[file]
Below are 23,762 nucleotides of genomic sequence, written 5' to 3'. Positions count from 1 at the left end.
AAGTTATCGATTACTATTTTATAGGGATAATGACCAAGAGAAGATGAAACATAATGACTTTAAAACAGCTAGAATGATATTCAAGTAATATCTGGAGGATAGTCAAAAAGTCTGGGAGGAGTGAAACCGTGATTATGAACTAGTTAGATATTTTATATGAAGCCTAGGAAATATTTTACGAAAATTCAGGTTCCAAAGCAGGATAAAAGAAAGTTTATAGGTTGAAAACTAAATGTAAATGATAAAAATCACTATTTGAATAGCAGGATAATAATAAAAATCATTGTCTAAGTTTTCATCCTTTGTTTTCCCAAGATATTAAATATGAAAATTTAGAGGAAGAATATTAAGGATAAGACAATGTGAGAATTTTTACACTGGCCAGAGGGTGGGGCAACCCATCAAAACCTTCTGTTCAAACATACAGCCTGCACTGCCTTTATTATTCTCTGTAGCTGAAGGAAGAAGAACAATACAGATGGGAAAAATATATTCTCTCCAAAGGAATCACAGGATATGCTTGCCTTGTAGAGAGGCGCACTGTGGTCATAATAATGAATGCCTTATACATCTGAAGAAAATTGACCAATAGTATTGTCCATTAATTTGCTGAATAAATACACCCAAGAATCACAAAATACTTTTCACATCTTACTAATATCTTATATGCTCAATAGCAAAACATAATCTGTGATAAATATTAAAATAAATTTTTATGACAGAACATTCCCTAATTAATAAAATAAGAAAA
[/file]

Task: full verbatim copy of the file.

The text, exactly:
Below are 23,762 nucleotides of genomic sequence, written 5' to 3'. Positions count from 1 at the left end.
AAGTTATCGATTACTATTTTATAGGGATAATGACCAAGAGAAGATGAAACATAATGACTTTAAAACAGCTAGAATGATATTCAAGTAATATCTGGAGGATAGTCAAAAAGTCTGGGAGGAGTGAAACCGTGATTATGAACTAGTTAGATATTTTATATGAAGCCTAGGAAATATTTTACGAAAATTCAGGTTCCAAAGCAGGATAAAAGAAAGTTTATAGGTTGAAAACTAAATGTAAATGATAAAAATCACTATTTGAATAGCAGGATAATAATAAAAATCATTGTCTAAGTTTTCATCCTTTGTTTTCCCAAGATATTAAATATGAAAATTTAGAGGAAGAATATTAAGGATAAGACAATGTGAGAATTTTTACACTGGCCAGAGGGTGGGGCAACCCATCAAAACCTTCTGTTCAAACATACAGCCTGCACTGCCTTTATTATTCTCTGTAGCTGAAGGAAGAAGAACAATACAGATGGGAAAAATATATTCTCTCCAAAGGAATCACAGGATATGCTTGCCTTGTAGAGAGGCGCACTGTGGTCATAATAATGAATGCCTTATACATCTGAAGAAAATTGACCAATAGTATTGTCCATTAATTTGCTGAATAAATACACCCAAGAATCACAAAATACTTTTCACATCTTACTAATATCTTATATGCTCAATAGCAAAACATAATCTGTGATAAATATTAAAATAAATTTTTATGACAGAACATTCCCTAATTAATAAAATAAGAAAA